Intraspecific Variation in Roost-site Selection by Little Brown Bats (<i>Myotis lucifugus</i>)

UNCG Author/Contributor (non-UNCG co-authors, if there are any, appear on document)
Matina C. Kalcounis-Rüppell, Professor (Creator)
The University of North Carolina at Greensboro (UNCG )
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Abstract: Although many species of bats select roost sites in large trees that are in open areas, intraspecific variation in roost-site selection may exist. We collected data on the roosting behaviour of little brown bats in the Cypress Hills, Saskatchewan, to determine the extent of intraspecific variation in roost-site selection. In addition, we examined the thermal microclimate of the tree-roosts selected by bats, to determine if roost-microsite variation can explain why certain cavities are selected over others. We found little brown bats roosting in trees as well as buildings. With the exception of a male who roosted in a spruce (Picea glauca) stump, tree-roosts selected by male and female little brown bats were all in trembling aspen (Populus tremuloides) trees. We found variation in roost-site fidelity and differential use of torpor by male bats. Temperatures within conifer snag cavities differed from aspen cavities during the day, and mirrored ambient temperature, which tended to be warmer than aspen cavities. We propose that bats select cavities in aspens because they are susceptible to heart rot. Aspen trees with heart rot provide cavities with an intact sapwood shell that protects bats against harsh ambient conditions as well as predators, and provides a unique thermal microclimate. Our results suggest that the origin of a roost site may be unimportant to a bat, provided certain other requirements are met.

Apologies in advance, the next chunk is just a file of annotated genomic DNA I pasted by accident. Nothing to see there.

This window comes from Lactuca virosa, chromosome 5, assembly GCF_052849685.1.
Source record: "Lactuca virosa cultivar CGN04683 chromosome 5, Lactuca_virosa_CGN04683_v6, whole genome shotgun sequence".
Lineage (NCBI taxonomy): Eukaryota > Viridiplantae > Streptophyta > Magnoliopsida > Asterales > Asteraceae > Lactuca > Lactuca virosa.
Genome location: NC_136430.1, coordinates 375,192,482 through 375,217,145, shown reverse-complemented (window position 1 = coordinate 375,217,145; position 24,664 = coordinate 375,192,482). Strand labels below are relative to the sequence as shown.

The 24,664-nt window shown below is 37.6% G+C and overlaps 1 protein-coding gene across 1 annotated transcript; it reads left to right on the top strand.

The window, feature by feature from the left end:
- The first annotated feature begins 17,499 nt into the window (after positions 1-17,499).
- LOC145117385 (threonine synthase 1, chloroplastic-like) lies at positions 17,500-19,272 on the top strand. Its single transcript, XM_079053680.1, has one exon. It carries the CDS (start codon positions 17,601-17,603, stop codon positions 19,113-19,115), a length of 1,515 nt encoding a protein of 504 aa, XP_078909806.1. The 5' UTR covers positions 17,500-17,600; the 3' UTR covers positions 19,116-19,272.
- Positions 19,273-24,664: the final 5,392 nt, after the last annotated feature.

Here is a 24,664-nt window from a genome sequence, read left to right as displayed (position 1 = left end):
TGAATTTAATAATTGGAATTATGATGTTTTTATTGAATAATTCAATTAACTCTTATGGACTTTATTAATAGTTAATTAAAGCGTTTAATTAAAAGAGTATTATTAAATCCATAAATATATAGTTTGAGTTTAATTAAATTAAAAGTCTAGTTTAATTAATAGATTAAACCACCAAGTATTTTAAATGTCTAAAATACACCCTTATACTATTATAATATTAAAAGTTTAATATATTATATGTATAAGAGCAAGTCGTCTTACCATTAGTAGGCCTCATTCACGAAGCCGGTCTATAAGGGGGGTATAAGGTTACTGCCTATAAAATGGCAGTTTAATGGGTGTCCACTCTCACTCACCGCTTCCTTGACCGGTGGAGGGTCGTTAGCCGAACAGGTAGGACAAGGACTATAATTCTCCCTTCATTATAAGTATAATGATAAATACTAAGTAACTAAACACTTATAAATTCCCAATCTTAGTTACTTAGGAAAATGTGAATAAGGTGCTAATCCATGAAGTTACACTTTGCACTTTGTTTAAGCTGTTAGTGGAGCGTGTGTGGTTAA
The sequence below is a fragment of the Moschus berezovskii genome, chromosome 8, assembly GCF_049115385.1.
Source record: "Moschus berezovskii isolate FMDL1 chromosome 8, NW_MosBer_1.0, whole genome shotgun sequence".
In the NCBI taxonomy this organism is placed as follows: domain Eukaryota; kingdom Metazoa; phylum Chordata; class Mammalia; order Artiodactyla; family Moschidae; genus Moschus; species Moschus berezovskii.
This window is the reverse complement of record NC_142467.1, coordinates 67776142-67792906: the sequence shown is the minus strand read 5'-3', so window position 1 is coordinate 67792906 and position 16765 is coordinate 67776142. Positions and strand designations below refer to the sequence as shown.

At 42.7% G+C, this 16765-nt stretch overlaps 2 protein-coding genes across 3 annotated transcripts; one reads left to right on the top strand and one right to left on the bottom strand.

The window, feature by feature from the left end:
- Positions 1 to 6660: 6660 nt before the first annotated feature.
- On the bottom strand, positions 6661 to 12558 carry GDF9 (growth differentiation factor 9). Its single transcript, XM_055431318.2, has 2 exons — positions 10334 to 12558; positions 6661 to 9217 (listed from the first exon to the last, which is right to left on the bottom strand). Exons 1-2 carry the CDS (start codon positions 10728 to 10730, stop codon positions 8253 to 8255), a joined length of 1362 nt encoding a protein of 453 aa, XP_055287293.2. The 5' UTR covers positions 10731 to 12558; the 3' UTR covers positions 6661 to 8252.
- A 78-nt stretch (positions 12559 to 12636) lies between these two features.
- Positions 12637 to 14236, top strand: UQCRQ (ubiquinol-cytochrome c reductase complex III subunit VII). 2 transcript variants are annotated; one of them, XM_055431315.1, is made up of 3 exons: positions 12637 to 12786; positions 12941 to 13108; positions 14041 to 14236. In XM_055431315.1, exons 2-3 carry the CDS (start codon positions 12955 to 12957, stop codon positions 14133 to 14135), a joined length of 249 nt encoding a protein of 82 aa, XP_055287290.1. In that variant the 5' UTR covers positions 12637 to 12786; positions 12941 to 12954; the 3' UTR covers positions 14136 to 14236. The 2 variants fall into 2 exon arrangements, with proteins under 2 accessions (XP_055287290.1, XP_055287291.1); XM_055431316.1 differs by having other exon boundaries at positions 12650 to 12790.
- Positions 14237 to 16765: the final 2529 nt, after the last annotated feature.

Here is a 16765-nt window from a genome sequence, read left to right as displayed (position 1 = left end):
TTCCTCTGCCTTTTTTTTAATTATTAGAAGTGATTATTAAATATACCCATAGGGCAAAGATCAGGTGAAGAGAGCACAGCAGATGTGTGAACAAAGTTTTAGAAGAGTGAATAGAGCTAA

Additional Information

Bats and Forest Symposium 23/1996
Language: English
Date: 1996
Bats, Roosting, Trees, Site selection, Myotis lucifugus

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